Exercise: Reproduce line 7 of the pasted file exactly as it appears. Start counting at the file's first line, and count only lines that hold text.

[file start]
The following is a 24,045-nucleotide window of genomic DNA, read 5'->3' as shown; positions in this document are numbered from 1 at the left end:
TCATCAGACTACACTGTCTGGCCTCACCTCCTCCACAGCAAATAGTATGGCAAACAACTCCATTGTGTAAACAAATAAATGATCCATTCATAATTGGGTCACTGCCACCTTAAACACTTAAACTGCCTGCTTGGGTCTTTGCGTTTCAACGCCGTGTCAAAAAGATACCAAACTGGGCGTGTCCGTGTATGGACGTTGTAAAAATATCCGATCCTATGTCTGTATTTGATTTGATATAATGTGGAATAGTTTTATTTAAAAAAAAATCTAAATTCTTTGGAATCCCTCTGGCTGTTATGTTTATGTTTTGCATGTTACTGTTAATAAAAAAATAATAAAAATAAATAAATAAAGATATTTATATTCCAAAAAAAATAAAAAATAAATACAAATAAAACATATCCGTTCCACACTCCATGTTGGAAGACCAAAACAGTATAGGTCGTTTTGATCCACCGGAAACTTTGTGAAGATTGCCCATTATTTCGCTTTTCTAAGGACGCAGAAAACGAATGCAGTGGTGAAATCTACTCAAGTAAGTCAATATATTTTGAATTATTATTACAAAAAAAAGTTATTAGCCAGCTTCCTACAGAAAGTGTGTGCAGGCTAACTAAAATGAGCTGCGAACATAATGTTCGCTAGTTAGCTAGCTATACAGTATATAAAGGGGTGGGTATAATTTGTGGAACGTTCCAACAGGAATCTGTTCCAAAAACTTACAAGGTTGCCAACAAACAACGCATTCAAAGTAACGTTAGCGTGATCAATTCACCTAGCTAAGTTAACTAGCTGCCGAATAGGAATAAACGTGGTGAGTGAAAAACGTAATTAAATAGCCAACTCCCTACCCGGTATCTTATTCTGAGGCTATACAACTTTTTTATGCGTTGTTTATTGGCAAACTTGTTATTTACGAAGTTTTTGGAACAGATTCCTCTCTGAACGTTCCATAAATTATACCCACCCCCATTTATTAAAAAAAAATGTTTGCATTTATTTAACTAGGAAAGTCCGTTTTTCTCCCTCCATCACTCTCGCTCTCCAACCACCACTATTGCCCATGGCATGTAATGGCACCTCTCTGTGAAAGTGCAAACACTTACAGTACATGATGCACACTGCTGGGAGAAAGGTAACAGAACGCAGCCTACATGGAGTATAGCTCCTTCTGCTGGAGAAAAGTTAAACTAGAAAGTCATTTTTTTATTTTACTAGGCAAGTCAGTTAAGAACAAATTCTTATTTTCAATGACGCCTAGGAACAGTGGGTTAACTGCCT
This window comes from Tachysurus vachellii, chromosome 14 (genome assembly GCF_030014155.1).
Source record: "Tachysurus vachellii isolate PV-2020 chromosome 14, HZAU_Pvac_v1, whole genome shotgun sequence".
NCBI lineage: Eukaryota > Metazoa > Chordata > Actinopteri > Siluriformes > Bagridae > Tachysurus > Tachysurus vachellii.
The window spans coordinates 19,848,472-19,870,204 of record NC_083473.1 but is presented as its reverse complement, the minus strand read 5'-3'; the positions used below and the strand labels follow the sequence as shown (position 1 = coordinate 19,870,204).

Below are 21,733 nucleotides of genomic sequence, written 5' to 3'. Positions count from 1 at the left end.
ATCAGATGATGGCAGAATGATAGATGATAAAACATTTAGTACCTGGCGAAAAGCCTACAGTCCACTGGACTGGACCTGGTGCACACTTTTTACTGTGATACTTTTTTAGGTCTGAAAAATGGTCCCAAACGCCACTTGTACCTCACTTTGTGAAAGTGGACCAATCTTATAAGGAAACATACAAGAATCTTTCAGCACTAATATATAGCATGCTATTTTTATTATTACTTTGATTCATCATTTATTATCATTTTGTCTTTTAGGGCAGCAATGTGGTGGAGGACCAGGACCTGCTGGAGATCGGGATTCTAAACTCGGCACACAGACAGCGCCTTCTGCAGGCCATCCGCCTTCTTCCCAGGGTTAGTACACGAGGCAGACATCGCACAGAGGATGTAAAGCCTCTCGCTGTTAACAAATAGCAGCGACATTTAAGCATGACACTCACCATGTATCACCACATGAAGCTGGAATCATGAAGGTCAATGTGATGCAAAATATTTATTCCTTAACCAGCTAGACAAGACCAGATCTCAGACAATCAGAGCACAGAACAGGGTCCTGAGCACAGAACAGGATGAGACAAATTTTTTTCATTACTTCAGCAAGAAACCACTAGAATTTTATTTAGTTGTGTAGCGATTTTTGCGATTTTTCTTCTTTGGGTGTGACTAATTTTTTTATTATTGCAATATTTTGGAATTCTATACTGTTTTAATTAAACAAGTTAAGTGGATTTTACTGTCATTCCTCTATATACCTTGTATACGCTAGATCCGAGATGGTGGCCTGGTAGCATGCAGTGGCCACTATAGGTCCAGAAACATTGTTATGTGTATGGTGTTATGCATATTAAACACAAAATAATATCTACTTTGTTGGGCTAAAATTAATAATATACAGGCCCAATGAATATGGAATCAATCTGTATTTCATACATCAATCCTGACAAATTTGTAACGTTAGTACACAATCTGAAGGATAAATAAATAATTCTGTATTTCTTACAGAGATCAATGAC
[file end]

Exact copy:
Below are 21,733 nucleotides of genomic sequence, written 5' to 3'. Positions count from 1 at the left end.